Deinstitutionalization: Do We Still Know How to Fail After All These Years?
A MULTICOMPONENT APPROACH TO ACHIEVING FAILURE IN DEINSTITUTIONALIZATION:
A PLANNER’S GUIDE TO PREVENTION
April 1977 and Aug. 2011
My friend Tom Kohler dusted off and sent me an extra copy he found of a yellowing booklet called Way Out, pub- lished in 1979 by the great advocacy pioneer Lotte Moise from her family’s print shop in Fort Bragg, California as part of her effort to influence the then raging debate over the institutionalization of people with disabilities. It included this little essay, written in 1977. At the time I was at work on efforts to make institutions unnecessary both for people with developmental disabilities and people who wound up spending a lot of their lives in psychiatric facilities. Accordingly, this essay considers how to fail with both populations.
Because making and distributing pdf files is pretty easy, I thought to republish it, 35 years later, both as a matter of slight historical interest and to offer a chance to think about which of the mechanisms for failure recommended 35 years ago still have legs and what new strategies for organizing misery that Wormwood and I should consider recommending if we got the job today. I have slightly adjusted the language so as not to distract readers with refer- ences to “handicap” and “mental retardation”. I leave it to you to replace the buzz words of that day with contem- porary hyphenated shibboleths. Choose among: “person-centered”,”self-directed”, “evidence-based” and “outcome- oriented” or any combination, as it pleases you.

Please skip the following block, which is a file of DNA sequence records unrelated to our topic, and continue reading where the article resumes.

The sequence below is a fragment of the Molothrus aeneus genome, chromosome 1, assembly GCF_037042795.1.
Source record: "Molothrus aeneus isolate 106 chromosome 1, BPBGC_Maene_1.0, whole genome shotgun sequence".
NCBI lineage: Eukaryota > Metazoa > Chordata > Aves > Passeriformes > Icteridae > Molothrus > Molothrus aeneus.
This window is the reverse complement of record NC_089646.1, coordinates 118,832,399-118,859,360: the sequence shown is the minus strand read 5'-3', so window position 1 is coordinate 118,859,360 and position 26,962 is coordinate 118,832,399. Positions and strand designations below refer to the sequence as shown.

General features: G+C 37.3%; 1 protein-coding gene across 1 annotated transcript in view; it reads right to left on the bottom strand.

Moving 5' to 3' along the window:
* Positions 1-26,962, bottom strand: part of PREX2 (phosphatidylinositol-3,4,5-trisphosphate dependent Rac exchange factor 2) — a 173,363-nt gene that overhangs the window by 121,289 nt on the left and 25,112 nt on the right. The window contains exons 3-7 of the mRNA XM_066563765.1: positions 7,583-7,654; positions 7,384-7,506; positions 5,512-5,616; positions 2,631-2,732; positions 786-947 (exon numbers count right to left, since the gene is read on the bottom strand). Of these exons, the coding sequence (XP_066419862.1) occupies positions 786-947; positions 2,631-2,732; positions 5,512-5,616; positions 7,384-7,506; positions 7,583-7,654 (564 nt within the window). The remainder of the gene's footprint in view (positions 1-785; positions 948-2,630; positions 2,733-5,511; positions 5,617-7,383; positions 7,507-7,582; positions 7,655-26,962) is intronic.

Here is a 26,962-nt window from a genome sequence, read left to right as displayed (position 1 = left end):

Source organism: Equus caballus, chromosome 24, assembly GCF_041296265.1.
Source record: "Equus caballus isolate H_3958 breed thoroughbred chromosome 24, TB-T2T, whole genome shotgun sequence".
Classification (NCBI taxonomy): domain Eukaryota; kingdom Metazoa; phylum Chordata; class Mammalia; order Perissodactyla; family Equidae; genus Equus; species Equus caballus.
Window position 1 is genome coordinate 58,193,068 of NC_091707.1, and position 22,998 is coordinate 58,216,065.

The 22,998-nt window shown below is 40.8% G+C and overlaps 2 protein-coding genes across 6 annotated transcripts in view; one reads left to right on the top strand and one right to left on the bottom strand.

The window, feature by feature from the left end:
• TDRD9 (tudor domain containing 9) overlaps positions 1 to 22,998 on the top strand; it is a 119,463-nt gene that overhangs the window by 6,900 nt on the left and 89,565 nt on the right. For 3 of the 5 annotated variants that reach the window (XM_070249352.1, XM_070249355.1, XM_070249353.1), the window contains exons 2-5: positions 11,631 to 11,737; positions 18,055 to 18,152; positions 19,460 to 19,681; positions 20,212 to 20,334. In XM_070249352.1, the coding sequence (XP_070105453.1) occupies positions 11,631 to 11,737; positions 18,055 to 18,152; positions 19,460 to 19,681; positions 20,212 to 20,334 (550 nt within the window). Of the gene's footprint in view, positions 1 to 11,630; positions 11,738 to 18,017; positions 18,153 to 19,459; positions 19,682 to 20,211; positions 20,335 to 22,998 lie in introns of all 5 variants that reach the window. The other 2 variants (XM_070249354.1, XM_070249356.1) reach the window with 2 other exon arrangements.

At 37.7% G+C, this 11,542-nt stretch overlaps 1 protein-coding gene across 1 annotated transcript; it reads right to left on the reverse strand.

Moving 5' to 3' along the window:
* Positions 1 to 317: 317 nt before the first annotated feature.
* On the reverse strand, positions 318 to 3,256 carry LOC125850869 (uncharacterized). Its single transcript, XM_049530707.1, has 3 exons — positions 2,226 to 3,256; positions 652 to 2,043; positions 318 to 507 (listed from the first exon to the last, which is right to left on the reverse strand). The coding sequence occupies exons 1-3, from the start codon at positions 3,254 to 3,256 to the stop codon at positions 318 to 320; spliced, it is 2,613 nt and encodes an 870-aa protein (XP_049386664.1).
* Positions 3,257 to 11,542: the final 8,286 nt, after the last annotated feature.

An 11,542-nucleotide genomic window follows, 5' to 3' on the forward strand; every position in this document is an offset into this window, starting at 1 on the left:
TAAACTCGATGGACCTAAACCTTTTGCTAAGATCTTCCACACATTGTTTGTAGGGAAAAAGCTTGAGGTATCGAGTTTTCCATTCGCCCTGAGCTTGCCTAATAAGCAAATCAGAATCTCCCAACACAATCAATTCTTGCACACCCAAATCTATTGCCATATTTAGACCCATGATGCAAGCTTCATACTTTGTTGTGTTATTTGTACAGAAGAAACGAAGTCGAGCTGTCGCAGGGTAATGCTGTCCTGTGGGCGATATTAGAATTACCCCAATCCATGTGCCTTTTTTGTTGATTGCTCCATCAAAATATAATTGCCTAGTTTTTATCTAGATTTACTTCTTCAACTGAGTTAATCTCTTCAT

Though the work of replacing institutions remains unfinished, especially counting all of the people in nursing homes and the variety of privately operated facilities and “campuses” that mimic the essence of institutional segre- gation and control with nicer buildings and trendier wardrobes for inmates and staff, the urgency that animated the 70’s and the subsequent heat seems to have gone from the institution question except when die-hard advocates for segregation and control feel threatened by the possible closure of a facility and rise up to save it (almost always successfully and typically in the name of “choice”).
Both Wormwood and I underestimated two developments: the great power of reproducing institutional conditions in community settings by entangling services in a truly fiendish net of bureaucratic mechanisms to enforce compli- ance with myriad process details; and, the irony of the US Supreme Court protecting the rights of institutionalized people by enshrining the medical judgement of institutional staff as keeper of the institution’s door and endorsing the well-worn dodge of deliberate progress as the pace of institutional de-population.
I remain grateful to C.S.Lewis and Wormwood’s diabolical mentor, Screwtape, for loan of the sensibility of the essay.